Archive for the ‘Ohio’ Category

OMG

July 16, 2018

This just in: Andrew J. Tobias for cleveland.com headlines Southeast Ohio Republican Party leader resigns over Trump-Putin meeting (7-16-18). Chris Gagin, Chairman of the Belmont County Ohio Republican Party, sent out these two tweets today:

“I remain a proud conservative and Republican, but I resigned today as Belmont Co Ohio GOP Chairman. I did so as a matter of conscience, and my sense of duty.”

“The President is entitled to GOP party leaders, at all levels, fully committed to his views and agenda.  Following today’s press conference with Pres. Putin, as well as certain policy differences, most especially on trade, I could no longer fulfill that duty.  Thus, I resigned.”

Tobias gives this background info: “Gagin is a former staffer to ex-Democratic U.S. Rep. Charlie Wilson who switched parties in 2013. He ran this year as a Belmont County commissioner, but lost in the Republican primary in May. In the 2017 fight for control of the Ohio Republican Party in the aftermath of Trump’s electoral victory, Gagin was an ally of then-Ohio GOP Chairman Matt Borges, who lost to now-Chairman Jane Timken, for whom Trump personally lobbied. The leadership fight generally was seen as a proxy fight between Trump’s and Ohio Gov. John Kasich’s political teams. Belmont County is among the historically Democratic counties in Ohio that have swung into Republican control in recent years. In November 2016, thanks in large part to Trump’s popularity, Republicans took control of the Belmont County commission in what may have been the first time in history.” Analysis must note that St. Clairsville is the county seat of Belmont County. During the heyday of coal strip mining Belmont County contained more than its share. It also contains Dysart Woods. Don’t know what Dysart Woods is? Wiki it.

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Not Worthy

July 12, 2018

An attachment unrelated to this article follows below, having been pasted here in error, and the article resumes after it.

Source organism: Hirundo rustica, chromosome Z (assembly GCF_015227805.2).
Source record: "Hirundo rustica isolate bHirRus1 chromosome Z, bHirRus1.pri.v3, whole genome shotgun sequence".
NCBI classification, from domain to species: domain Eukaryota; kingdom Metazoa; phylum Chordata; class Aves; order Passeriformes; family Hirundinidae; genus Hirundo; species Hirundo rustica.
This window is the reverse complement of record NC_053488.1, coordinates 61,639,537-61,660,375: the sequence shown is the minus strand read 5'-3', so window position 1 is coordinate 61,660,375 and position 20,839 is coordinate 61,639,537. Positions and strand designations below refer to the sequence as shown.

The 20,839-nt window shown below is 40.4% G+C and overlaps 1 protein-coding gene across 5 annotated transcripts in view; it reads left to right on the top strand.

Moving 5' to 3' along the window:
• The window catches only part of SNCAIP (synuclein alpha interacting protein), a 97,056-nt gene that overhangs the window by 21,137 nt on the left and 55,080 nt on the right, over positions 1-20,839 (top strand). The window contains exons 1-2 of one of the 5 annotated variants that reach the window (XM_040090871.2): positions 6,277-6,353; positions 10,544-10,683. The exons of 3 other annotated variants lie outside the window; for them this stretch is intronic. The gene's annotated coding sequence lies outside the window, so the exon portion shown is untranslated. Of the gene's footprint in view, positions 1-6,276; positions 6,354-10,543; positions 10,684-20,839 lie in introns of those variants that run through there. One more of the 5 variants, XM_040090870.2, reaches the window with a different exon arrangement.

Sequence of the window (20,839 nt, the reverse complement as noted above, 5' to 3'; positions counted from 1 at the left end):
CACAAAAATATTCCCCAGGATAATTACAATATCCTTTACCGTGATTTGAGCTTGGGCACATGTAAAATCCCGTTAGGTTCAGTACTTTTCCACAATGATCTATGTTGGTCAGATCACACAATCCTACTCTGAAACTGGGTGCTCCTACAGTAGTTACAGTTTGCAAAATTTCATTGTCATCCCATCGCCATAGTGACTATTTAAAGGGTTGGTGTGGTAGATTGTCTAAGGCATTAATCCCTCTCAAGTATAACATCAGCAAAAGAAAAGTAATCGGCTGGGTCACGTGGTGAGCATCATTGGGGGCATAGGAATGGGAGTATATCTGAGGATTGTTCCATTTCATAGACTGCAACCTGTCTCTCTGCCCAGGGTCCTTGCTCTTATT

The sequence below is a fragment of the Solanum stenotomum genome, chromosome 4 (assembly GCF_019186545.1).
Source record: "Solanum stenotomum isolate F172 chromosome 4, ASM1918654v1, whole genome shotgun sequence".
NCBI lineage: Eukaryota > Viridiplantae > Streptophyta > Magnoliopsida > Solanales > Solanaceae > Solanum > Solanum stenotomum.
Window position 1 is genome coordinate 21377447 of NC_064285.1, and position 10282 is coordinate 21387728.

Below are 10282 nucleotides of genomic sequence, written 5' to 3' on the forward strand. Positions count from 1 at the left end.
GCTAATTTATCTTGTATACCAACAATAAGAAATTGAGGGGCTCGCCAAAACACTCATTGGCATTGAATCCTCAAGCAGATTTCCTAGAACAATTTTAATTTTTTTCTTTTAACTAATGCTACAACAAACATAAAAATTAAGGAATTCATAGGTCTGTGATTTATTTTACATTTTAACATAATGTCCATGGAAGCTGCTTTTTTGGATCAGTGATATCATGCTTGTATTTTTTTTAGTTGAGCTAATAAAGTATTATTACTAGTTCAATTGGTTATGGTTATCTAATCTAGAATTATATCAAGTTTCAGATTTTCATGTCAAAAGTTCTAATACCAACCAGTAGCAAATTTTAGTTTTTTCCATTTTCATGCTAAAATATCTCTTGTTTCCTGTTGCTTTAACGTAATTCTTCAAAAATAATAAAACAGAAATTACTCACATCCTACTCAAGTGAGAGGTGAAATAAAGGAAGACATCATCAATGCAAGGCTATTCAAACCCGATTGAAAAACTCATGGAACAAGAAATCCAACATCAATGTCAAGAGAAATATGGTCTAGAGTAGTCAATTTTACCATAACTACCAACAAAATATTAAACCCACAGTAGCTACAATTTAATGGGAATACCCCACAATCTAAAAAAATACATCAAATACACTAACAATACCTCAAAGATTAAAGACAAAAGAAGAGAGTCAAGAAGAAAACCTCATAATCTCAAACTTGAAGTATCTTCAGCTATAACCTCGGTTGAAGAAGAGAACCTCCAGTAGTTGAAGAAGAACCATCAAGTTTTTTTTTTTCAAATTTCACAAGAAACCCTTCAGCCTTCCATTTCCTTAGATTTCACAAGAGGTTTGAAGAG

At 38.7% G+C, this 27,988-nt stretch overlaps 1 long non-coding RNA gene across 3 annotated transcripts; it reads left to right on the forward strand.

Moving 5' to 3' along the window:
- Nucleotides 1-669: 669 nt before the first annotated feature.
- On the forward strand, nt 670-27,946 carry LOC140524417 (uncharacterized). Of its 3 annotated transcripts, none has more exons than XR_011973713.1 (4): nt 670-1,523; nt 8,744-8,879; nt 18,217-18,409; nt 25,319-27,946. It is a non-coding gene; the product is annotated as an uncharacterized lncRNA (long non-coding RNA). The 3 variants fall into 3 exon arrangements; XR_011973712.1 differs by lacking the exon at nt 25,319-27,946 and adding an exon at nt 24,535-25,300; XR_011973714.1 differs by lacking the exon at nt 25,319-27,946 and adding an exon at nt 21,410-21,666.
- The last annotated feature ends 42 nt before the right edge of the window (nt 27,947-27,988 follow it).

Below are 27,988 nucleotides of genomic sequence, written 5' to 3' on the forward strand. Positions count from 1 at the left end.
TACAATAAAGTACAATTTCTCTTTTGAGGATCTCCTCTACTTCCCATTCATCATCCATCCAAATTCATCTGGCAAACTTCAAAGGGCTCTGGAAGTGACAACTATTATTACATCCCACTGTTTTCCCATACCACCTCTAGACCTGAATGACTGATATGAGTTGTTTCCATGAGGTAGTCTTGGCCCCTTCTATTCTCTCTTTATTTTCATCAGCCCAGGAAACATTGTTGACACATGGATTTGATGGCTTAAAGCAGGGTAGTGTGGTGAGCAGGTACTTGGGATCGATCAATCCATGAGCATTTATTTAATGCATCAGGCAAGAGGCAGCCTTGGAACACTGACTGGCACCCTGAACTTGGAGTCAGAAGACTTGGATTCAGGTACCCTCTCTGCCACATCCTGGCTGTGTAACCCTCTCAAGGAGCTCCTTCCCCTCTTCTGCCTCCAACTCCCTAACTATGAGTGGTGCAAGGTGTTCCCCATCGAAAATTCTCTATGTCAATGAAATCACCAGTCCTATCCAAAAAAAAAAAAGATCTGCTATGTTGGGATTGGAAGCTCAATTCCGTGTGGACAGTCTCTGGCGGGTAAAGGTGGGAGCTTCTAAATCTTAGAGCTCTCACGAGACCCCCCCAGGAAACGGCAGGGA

July 12, 2018. Not appearing as news in the Newark Advocate today would be the news about John Schnatter (a perversion of Wayne’s World “not worthy”). You remember John, founder of Papa John’s (the one time official pizza of the NFL). He stepped down as Chairman of the Board of the company he founded (and still owns majority of the stock). Eh, just another case of whiteness in America, nothing to note (“not worthy”). But wait, there was a prequel to this episode. From the 12-21-17 Washington Post business section  Marwa Eltagouri headlined: Papa John’s founder will step down as CEO after criticizing national anthem protests in the NFL. “In November, Schnatter sparked outrage by blaming sagging sales at Papa John’s — a top NFL sponsor and advertiser — on the league’s “poor leadership” in response to the demonstrations during the national anthem. He said the practice of players kneeling during the anthem to raise awareness of police brutality and social injustice hurt the NFL’s TV ratings, which in turn hurt sales of his pizza, which is advertised heavily during games. “You need to look at exactly how the ratings are going backwards,” said Schnatter, who donated $1,000 to Donald Trump’s presidential campaign. “Last year the ratings for the NFL went backwards because of the elections. This year the ratings are going backwards because of the controversy. And so the controversy is polarizing the customer, polarizing the country.”” Analysis surmises The Newark Advocate doesn’t wish to get involved with polarization when it comes to its customer base, its advertisers (its readers being “not worthy”). But then again “In the days after Schnatter’s remarks, white supremacist publication the Daily Stormer dubbed Papa John’s as the official pizza of the alt-right. Papa John’s spokesman Peter Collins told the Courier-Journal that the company was caught off-guard by the endorsement and condemned “racism in all forms.”” Do tell. Obviously not an advertiser but big news just the same, the huge rally by organized labor at the Ohio statehouse was also deemed “not worthy” by The Newark Advocate. After the financial meltdown at the end of the Bush presidency, multi-employer pension funds were thrown into a tailspin. Wall street got bailed out, as did GM and Chrysler along with farmers. Now the unions, who bargained in good faith with a pension plan as part of their wages, want a fix to the mess the demise of Lehman Bros. left (you remember, John Kasich’s old employer). “Republicans on the [House and Senate Joint Select Committee on the Solvency of Multiemployer Pension Plans] committee oppose a bailout for the plans, which are essentially private contracts.” “”We don’t want to be bailed out, but we want a little assistance to give us a leg up,” [Dave] Kalnbach [retired ironworker from Michigan] said. “We built America. We built all these buildings.” (Multi-employer pension rally draws thousands to Ohio Statehouse, Jackie Borchardt, cleveland.com, 7-12-18). Elsewhere in the Op Ed section of the same publication Brent Larkin headlines; For Senate hopeful Jim Renacci, Ben Suarez is baggage that will not go away, nor should it (7-12-18). “Suarez was convicted of witness tampering and spent about a year in federal prison.” “A July 6 story by Dayton Daily News reporter Laura Bischoff revealed telephone logs obtained by federal investigators found Renacci and Suarez exchanged more than 40 calls between late 2010 and May 2012. Evidence in Suarez’s 2014 criminal trial showed that in 2011 Renacci wrote a letter to Gov. John Kasich complaining about an investigation into the business practices of Suarez’s company being conducted by the state of California. Renacci’s letter proved profitable.  Days later, checks from Suarez employees were headed to the congressman’s campaign treasury, eventually totaling a reported $100,000.” “Of the 40 or more telephone calls, government exhibit 802 in the Suarez trial shows: